“Let Me In” discards many conventions of vampire films. There’s none of the crucifixes, garlic gunk, holy water and mirror phobia chronicled in a long list of vampire pictures and, happily, none of the high-tech dabbling of recent ones. The coffin concept lives on, but in the form of a sinister-looking room that Abby shares with his stepfather (Richard Jenkins). Also kept is the idea of sunrays as a vampire slayer, as well as the vampires’ powers of flight and instant mutations. There’s only a hint of the dreaded viral infection transmitted during blood-sucking, while vampire families’ ritual of sharing blood is shown in a tender but startling scene between Abby and her guardian parent.
The second half of “Let Me In” operates on the level of horror classics. Carefully paced, the suspense and the shockers pile on to each other and what was a simple storytelling in the first half becomes a more complex interweaving of several story threads. The restraints are lifted, making way for fascinating sequences.
The killings become increasingly bloody, including an attack inside a young man’s car and another that takes place inside a tunnel (where the split-second decapitation occurs). A body bursting in flames instantaneously is quite a sight, if only in a flash. While busy killing, the vampire morphs into several beasts in a row, now looking vaguely like a wolf, and in a wink shifting into the contour of a demon or some monster rising from wisps and swirls of gray smoke.
Two extraordinary scenes
Of special interest to fans of horror and suspense are two scenes that define the creators of this film and the original as genuine film artists. The first occurs during a class excursion to a frozen lake where Owen, accidentally gets hold of an ice hockey stick and, when threatened, follows Abby’s advice to the letter (“you gotta strike back hard”), punctuated by shrieks of terror from his classmates. The other scene comes later at the school swimming pool, where the bullies exact a cruel vendetta against Owen.
“Let Me In” does not flinch away from graphic images of violence and mayhem –- blood smeared on the lips, acid trickling down and searing the face, a frail young body being dragged on concrete –- but it does so with a certain grace and never in excess. They serve one purpose: to advance its theme of the presence and persistence of evil. The evil in Los Alamos, as it was in Sweden’s Blackeberg, permeates the air, ready to pounce anytime and is bent on perpetuating itself. It takes many forms, from something as banal as school bullying, as sad as a messy divorce to something as tragic as the murder of people we love.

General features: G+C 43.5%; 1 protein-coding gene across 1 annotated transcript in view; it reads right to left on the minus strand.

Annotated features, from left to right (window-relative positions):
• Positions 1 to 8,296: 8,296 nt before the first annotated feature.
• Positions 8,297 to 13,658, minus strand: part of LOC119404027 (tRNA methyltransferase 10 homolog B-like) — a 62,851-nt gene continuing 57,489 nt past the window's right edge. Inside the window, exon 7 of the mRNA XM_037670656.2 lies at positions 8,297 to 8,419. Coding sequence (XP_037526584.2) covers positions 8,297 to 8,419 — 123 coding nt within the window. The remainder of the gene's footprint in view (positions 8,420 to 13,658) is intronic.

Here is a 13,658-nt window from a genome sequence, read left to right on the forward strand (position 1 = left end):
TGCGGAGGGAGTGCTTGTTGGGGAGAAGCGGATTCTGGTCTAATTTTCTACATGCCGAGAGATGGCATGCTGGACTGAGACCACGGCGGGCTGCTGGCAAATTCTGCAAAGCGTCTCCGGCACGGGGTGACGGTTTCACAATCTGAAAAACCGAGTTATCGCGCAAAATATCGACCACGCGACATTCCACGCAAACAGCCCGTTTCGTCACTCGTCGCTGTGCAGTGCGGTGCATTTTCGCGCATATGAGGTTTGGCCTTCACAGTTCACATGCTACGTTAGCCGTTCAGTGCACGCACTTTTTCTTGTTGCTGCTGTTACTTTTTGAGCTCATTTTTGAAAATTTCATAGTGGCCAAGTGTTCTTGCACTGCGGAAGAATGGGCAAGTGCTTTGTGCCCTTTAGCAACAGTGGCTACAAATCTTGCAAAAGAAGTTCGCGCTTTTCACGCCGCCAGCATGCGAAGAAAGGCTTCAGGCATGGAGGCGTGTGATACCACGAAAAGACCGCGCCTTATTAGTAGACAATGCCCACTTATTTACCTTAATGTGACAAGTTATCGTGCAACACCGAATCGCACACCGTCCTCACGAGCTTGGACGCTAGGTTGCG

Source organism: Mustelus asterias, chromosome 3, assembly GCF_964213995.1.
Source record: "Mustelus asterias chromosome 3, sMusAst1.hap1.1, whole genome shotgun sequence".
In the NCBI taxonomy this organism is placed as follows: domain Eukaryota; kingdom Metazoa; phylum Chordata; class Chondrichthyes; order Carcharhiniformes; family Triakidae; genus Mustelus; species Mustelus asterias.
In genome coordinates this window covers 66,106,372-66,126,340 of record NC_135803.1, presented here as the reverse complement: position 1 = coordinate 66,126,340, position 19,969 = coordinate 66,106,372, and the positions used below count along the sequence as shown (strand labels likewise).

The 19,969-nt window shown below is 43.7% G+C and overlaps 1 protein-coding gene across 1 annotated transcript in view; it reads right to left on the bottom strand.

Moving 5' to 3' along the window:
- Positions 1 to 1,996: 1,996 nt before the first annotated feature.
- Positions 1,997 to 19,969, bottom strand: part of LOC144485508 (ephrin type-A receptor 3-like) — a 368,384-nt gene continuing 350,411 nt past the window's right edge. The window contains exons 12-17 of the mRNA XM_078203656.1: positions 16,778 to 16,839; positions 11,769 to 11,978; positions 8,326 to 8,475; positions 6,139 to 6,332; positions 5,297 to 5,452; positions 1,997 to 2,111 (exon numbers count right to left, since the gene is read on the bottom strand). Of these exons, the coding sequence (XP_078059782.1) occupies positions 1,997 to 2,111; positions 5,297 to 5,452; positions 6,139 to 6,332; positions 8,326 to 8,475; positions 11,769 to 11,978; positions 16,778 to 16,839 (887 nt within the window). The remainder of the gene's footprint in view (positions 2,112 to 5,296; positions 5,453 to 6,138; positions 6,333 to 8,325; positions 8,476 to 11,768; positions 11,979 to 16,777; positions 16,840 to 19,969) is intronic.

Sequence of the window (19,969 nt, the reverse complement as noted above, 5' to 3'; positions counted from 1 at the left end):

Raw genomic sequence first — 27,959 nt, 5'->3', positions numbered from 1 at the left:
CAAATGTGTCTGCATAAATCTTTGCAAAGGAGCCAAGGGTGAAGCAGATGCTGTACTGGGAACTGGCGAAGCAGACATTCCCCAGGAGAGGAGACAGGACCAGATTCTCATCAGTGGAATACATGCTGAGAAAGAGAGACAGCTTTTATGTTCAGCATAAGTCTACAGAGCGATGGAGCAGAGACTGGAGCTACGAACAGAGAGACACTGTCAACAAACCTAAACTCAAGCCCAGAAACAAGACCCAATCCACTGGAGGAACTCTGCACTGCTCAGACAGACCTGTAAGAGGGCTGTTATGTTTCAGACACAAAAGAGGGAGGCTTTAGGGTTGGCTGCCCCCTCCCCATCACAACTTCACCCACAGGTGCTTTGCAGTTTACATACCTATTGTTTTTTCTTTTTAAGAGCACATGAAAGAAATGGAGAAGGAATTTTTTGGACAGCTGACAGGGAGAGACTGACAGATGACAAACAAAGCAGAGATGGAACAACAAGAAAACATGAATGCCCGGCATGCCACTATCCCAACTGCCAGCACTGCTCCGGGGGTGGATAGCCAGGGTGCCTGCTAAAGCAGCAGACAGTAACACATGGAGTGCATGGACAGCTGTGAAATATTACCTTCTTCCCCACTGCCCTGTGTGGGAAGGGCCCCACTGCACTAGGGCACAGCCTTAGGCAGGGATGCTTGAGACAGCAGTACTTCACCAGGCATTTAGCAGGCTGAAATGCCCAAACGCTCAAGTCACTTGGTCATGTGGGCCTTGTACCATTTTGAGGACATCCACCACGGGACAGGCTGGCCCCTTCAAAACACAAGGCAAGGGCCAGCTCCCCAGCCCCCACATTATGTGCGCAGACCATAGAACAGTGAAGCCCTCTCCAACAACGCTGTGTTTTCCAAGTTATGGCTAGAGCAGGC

We also learn something rarely mentioned in vampire movies: that evil will choose annihilation over being subjected to the laws of man. This is conveyed by the sequence where Abby’s stepfather mutilates his own face to delete his identity and later jumps from the hospital window to self-destruct on the snow. The old man’s escape weapon is sulfuric acid. Another man of evil, Adolf Hitler, preferred a cyanide pill.
From the start of production, this movie was going to float or sink depending on its two lead characters. As Owen and Abby, Smit-McPhee and Moretz were lucky to have a director in Reeves, who clearly has great rapport with preteens; a very able cinematographer Greig Fraser who frames them in the most fitting angles; and an editor who makes up through cuts and timing what the young actors lack in finesse. Their roles get a boost from the more talented Dylan Minnette who as Kenny is a natural villain, high school bully and closet wimp.
Precisely because of their complete lack of artifice, Smit-McPhee’s unsullied looks and air of vulnerability combined with Moretz’s angel-to-demon transformations convince us and prevail, down to the movie’s final twist. They leave a memorable and tragic portrait of a boy from the world of imperfect humans and a girl from the netherworld of the undead — he the flesh-and-blood Romeo and she the vampiric Juliet — trying to make sense of their doomed existence.